Research Programs: Fellowships for University Teachers

Period of Performance

7/1/2004 - 5/31/2005

Funding Totals

$40,000.00 (approved)
$40,000.00 (awarded)

Truth and Existence

FAIN: FA-50206-04

Trenton Merricks
University of Virginia (Charlottesville, VA 22903-4833)

The Received View in contemporary metaphysics is that each truth is made true by which things exist and by which properties those things have. It is now standard practice not only to endorse the Received View but also, following David Armstrong, David Lewis, and many others, to wield it against one or another philosophical theory. I am requesting an NEH fellowship to write a book, Truth and Existence, in which I argue that the Received View is flawed. And once it is repaired, I argue, it is no longer fit to be a non-question-begging test for theories. Moreover, I articulate and defend an important step in the process of evaluating theories, a step that builds on what the Received View gets right but abandons what it gets wrong. I then reconsider the theories attacked by the Received View. Along the way, we gain a variety of insights into each of the theories discussed.

Associated Products

Truth and Ontology (Book)
Title: Truth and Ontology
Author: Trenton Merricks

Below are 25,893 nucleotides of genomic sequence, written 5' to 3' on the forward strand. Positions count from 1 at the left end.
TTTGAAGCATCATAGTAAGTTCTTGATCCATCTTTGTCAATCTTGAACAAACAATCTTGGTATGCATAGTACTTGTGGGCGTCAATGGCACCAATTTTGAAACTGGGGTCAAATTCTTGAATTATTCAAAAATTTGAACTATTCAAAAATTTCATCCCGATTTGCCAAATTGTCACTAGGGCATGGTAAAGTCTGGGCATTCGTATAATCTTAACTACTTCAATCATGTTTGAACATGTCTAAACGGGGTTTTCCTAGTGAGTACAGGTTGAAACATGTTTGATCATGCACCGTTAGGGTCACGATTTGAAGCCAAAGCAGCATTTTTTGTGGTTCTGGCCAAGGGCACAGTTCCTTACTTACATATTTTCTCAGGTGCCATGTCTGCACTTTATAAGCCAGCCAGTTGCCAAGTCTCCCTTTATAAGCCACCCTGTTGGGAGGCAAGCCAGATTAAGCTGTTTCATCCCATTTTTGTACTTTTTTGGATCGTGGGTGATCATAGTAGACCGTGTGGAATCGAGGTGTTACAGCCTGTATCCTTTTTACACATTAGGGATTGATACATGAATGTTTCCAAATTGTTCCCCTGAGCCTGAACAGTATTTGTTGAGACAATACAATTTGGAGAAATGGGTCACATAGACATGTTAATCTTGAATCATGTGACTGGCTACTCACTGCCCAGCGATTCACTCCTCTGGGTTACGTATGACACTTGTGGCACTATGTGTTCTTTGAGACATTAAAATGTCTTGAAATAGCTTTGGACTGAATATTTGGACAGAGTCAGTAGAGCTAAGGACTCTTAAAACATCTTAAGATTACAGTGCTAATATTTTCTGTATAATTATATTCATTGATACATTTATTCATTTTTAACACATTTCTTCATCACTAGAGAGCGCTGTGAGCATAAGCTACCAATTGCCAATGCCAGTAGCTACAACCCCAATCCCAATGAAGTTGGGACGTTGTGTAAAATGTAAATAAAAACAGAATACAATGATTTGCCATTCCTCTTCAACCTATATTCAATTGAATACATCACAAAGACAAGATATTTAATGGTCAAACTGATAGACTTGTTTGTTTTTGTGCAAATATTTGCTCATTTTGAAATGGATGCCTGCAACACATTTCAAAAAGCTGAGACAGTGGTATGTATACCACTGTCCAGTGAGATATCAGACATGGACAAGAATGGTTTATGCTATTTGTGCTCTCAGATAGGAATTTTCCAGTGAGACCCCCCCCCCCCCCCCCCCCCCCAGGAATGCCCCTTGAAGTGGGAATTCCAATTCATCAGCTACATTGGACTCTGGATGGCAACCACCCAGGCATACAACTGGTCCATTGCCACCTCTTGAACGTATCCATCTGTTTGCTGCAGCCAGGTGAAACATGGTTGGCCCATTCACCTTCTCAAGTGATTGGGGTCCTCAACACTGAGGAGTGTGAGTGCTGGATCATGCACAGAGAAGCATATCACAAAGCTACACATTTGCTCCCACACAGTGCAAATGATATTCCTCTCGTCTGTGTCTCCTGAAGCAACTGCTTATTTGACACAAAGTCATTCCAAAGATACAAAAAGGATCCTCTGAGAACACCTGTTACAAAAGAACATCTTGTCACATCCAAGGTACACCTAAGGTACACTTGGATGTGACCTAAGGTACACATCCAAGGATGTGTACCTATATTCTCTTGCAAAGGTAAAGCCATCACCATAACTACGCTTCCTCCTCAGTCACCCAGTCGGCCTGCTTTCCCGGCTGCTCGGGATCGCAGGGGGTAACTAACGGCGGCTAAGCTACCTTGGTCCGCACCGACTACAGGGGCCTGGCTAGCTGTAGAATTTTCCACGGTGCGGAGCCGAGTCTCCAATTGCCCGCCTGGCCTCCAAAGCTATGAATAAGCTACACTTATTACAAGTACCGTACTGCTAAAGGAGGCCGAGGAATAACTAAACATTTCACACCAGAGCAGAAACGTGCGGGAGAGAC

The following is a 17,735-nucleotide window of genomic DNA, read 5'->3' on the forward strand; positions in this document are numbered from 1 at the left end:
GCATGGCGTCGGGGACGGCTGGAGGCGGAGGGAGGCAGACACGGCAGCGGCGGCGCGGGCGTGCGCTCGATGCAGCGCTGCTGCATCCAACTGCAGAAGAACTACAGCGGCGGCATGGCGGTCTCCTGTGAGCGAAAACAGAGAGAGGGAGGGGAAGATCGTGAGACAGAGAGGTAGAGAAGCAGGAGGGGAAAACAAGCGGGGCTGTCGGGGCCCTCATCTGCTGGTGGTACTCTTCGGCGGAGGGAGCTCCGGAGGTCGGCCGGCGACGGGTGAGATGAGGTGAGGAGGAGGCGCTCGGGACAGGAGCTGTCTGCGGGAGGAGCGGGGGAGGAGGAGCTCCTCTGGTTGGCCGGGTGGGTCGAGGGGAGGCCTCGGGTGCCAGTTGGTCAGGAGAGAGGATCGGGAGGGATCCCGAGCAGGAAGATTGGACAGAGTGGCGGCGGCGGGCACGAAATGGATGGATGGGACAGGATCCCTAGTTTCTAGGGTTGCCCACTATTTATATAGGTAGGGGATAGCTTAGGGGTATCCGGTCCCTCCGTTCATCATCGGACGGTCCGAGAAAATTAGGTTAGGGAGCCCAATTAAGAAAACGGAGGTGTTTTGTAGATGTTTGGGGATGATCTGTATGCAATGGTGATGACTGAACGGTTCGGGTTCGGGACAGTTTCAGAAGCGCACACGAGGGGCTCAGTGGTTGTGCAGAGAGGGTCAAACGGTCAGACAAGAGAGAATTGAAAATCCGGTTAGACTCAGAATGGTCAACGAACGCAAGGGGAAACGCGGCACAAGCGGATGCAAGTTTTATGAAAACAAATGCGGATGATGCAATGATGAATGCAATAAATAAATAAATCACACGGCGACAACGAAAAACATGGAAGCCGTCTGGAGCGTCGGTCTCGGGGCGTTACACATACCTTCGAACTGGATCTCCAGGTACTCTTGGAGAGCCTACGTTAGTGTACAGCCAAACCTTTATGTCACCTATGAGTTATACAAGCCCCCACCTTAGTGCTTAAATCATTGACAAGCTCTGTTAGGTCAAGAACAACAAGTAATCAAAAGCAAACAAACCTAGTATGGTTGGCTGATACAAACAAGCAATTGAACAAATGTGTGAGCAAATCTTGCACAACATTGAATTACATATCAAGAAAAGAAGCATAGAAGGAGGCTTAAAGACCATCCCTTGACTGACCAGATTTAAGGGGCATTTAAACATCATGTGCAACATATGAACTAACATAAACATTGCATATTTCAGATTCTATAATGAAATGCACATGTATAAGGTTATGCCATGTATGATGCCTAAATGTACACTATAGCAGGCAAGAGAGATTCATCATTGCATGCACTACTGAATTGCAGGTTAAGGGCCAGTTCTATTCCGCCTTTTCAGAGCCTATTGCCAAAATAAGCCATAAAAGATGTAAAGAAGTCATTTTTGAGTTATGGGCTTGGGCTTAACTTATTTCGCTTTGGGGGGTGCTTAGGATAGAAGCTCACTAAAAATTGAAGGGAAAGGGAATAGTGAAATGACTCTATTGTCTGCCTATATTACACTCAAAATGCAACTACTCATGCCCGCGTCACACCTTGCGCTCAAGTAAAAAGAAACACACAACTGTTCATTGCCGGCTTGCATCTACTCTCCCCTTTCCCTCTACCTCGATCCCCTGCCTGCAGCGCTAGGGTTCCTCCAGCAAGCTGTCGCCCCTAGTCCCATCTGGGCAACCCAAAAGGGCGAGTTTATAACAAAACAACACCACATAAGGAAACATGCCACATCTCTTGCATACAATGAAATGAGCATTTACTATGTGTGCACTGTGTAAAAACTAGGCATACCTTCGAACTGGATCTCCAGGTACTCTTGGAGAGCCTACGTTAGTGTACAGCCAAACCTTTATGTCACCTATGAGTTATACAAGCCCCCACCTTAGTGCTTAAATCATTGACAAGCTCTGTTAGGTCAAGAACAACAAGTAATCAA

Abstract: That there are no white ravens is true because there are no white ravens. And so there is a sense in which that truth "depends on the world." But this sort of dependence is trivial. After all, it does not imply that there is anything that is that truth's "truthmaker." Nor does it imply that something exists to which that truth corresponds. Nor does it imply that there are properties whose exemplification grounds that truth. Trenton Merricks explores whether and how truth depends substantively on the world or on things or on being. And he takes a careful look at philosophical debates concerning, among other things, modality, time, and dispositions. He looks at these debates because any account of truth's substantive dependence on being has implications for them. And these debates likewise have implications for how and whether truth depends on being. Along the way, Merricks makes a number of new points about each of these debates that are of independent interest, of interest apart from the question of truth's dependence on being. Truth and Ontology concludes that some truths do not depend on being in any substantive way at all. One result of this conclusion is that it is a mistake to oppose a philosophical theory merely because it violates truth's alleged substantive dependence on being. Another result is that the correspondence theory of truth is false and, more generally, that truth itself is not a relation of any sort between truth-bearers and that which "makes them true."
Year: 2007
Primary URL:
Secondary URL:
Publisher: Oxford University Press
Type: Single author monograph
ISBN: 978-019956623